Wednesday, 21 September 2016

The Cost Of Keeping Quiet

I am a very private person. I in most cases mind my business, mind my space and mind my life.

So whenever anything untoward happens, there is often a waging war going on in my heart.

‘Do I let this go?’

‘Do I just mind my business?’

‘Am I creating a reputation as a trouble maker?’

‘Shouldn’t I just face my business/tasks/future?’

‘Am I doing this for fame?’

‘Do I get a kick from being contrarian?’

Ati bee bee lo (And such similar questions)

For every time, I have passionately complained on social media about social issues, I have done five times worse offline. I have blocked soldiers in vehicles taking ‘one way’, I have intervened in situations where women were bullied, I have written about personal medical experiences which ended in a lawsuit,  I have taken up things that I ordinarily had no business getting involved with because I just couldn’t bear to keep quiet.

After each episode, I say to myself, I am going to mind my business and not get involved in those things anymore and the next time, it happens, I still speak/act because my heart leaps to judge me and most importantly because there is a cost to keeping quiet.

  •        Terrible actions that have no consequences ruin a society. There is a cost when you allow that to continue without speaking

  •  I   I am Nigerian, I have no other nationality, I am killing opportunities to create a better future when I keep quiet.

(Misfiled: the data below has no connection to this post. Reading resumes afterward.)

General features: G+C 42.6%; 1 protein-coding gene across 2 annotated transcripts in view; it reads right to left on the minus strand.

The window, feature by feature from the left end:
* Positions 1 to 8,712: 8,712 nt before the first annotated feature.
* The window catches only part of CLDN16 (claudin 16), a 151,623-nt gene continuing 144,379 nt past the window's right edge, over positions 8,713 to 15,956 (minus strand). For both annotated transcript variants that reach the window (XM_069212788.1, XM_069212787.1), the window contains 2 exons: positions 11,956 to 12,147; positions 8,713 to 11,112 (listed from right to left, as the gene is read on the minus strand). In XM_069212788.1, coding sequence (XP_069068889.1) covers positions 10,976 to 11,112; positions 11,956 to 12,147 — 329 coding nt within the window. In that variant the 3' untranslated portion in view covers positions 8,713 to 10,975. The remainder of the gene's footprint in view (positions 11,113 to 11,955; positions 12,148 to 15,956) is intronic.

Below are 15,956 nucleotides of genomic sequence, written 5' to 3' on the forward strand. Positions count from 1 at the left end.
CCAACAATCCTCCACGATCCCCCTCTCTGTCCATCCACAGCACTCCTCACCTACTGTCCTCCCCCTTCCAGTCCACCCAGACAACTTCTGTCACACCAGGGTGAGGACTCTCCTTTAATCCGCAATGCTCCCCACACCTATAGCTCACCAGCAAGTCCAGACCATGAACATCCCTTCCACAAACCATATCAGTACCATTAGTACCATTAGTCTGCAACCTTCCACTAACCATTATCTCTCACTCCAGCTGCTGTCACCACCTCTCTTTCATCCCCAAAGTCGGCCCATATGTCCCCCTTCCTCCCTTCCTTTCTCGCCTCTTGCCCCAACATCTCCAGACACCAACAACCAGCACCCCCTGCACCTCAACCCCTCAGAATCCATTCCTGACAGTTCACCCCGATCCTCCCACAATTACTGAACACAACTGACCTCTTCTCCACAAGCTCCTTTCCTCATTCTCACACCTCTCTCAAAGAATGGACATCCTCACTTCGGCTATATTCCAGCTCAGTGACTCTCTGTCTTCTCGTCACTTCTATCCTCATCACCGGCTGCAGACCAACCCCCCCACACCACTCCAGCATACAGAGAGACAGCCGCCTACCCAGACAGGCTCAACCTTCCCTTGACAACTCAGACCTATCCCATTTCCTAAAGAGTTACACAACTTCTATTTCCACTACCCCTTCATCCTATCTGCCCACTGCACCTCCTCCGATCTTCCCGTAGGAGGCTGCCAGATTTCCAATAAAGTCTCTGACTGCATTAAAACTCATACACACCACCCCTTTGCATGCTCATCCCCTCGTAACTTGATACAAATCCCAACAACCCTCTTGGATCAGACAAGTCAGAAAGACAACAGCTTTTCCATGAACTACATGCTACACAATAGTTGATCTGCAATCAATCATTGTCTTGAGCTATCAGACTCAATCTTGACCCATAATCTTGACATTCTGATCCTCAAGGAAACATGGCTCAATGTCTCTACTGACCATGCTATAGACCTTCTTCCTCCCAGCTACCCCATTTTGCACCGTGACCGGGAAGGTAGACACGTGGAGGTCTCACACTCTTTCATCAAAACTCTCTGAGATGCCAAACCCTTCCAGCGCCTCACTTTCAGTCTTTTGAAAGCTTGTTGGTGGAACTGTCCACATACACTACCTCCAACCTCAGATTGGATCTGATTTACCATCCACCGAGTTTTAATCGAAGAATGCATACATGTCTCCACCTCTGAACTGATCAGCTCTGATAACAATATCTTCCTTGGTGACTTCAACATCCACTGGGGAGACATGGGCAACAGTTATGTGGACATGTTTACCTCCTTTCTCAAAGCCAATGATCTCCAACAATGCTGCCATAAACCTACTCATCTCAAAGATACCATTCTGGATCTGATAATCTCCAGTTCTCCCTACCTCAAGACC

• -        There are millions who cannot speak out because of perceived social status, who else should speak out on their behalf.
  • -        Nonsense passed off as culture must stop. If you choose not to stop it, do NOT impose on another person.
  • -        Government passing off work designed by a citizen as its own without due credit or payment

At what point do we all begin to see that keeping quiet to social injustices is very expensive. At what point do we begin to say ENOUGH, the police is not a private force, its first responsibility is to ALL citizens (not just those who have money), when do we say ENOUGH, where is justice for the man that cannot pay for it? When do we say ENOUGH, to leaders who believe they are in a different class than the suffering population? When do we say ENOUGH to those who harm citizens by making them pay for free government programmes? When do we say ENOUGH to how we harm each other and are not truthful towards each other, how we conduct business with each other with the sole aim of defrauding?

Today's Nigeria is because men and women of yesteryears thought it expedient to keep quiet and mind their business.

We can’t afford the luxury of keeping quiet today for our children’s tomorrow.

Monday, 29 February 2016

The Thorns and My Beauty

I hated the thorns.

They were so prickly, so uncomfortable. They made me feel so unworthy.

I was not in control, they choked me with rules, choked me with pressure, they refused to choke me at my convenience.

Arrrrrggghhh, how I hated the thorns.

They made me cry, they bent my insides in shapes I never knew existed, they oppressed my thoughts and actions.

Till...I realized *gasping*

I just blossomed.

My flower just blossomed. Wait a minute, what was happening here?

Who was that confident flower, who had found her way?
Who was that flower that smelled so good?
Who was that flower that had found her voice and herself?
Who was that beautiful flower looking back at me in the mirror?

It was me. I had become the she that I admired.

The thorn was important to my growth. Some of the thorns were there to protect me and adapt to keep me from getting hurt.

The thorns protected the rose I have become. They were uncomfortable, downright annoying but they kept me safe and I can't help but be grateful for the thorns.

The thorns made me beautiful.